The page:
Thought I would chime in about the SS sound of newer designed amps... I don’t think that would apply to the UFO25 or for that matter the SE84UFO2 that I had.

In my UFO25 and CSP3 I am running tubes that were made in the late 50’s and early 60’s.  On that basis you might expect the sound to be “warm”.  It is not.  Yet it is anything but SS like.  Key attributes are that of liquidity and decay that reveal textures and timbers of voice and instruments to a degree that make the end result very real, at times startling so.  The character of the sound could be described as cool or not as “warm” but in no way SS like.

If I want to get some of that “warmth” that is sometimes connected to tubes all I have to do is change the input tube to a National/Matsushita 7DJ8/PCC88 and voila... there it is, but with a trade of that is not to my liking... I loose some of that liquidity and decay.

I would describe the Decware amps that I have had as being very versatile and very revealing.  I was able to achieve the character of sound that I wanted to a degree that surpassed my expectations.  No matter how much I spent on rolling tubes it is a lot less than rolling components.
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Don Vito
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Re: Thinking of Switching from a Fisher 500c Receiver
Reply #8 - 01/24/20 at 13:26:11
 
Hey Geno... Mama Mia...Fredo now "sleeps with the fishes" , destined to listen to an old Sanyo SS receiver played through Bose 901's at FULL VOLUME for eternity! Now THAT is hell!

Your Don....
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Lon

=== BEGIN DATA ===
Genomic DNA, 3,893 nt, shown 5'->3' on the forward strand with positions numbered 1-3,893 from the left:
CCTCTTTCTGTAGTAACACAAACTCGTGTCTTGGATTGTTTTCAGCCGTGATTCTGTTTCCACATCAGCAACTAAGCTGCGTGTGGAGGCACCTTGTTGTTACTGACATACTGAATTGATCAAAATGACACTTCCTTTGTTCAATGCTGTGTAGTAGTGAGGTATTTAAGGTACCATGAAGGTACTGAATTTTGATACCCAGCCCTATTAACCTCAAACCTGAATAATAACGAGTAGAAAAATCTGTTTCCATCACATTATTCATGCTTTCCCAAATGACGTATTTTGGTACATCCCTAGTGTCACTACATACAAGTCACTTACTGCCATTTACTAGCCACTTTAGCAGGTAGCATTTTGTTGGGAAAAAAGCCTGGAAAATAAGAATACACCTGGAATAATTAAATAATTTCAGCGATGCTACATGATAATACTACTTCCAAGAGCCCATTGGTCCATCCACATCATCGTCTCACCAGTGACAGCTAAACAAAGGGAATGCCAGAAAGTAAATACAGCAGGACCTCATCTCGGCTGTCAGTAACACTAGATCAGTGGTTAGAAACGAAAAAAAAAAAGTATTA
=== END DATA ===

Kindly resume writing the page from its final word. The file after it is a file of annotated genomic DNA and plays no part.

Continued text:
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Re: Thinking of Switching from a Fisher 500c Receiver
Reply #9 - 01/24/20 at 14:01:13
 
My intent with my reference to "the best of solid state" is that a Fisher receiver represents the classic old school sound of tubes. I encounter on other boards many who think that modern tube amps are like this. They therefore think Decware amps share a looser lower end, a limited higher frequency response and a midrange heaviness, and they think only solid state or hybrid designs can bring truly deep lower frequencies and transparent crystalline highs.

But Decware amps can achieve these factors and keep the liquidity and sustain of notes and harmony and texture or as you note you can tailor the sound to favor certain characteristics with tube-rolling and cabling and power management and isolation and other factors.

I truly believe that the echelon Decware amps provide all the benefits that others think are the provenance of solid state alone, and also can be free of the limitations of classic tube designs of the pre-transistor era.
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JOMAN
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Re: Thinking of Switching from a Fisher 500c Receiver
Reply #10 - 01/24/20 at 18:58:28
 
Some clarification... Lon my response was not with reference to your comments, rather to the following from Itube:

Interesting comment about the SS type sound of newer designed tube amps.  Has me wondering if a contemporary tube amp might be too bright for my horn based speaker.

IT appeared that your analogy was not understood as as it was meant and so I wanted to reinforce what I believed was meant by your comments .  There can be a tendency to generalize and stereotype which can skew the meaning of comments.

I have heard SS amps that sound like pre transistor tube amps, some of the early Jeff Rowland and Naim products and I have heard tube amps that sound like SS amps, late Audio Research with the 6H30 Tubes.

I just about didn’t buy my Philips GZ34 Metal Base because there was a comment in a review about the bass being much like SS in reference to the tightness and density of the bass.  Even though I understood the intent I was still a little put off by the statement but not enough not to try one.  When I did put one in my UFO25 it was tight, dense and resolving but nothing like SS and I felt that even though the comment was well meant the reviewer should have qualified the comment a little more.  I ended up buying a second for my CSP3.

Hope this clarifies what I was trying to do.

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Lon
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Re: Thinking of Switching from a Fisher 500c Receiver
Reply #11 - 01/24/20 at 21:05:38
 
That's clear John. I think we were both trying to explain the sound and the nature of the sound to anyone who hs not made comparisons.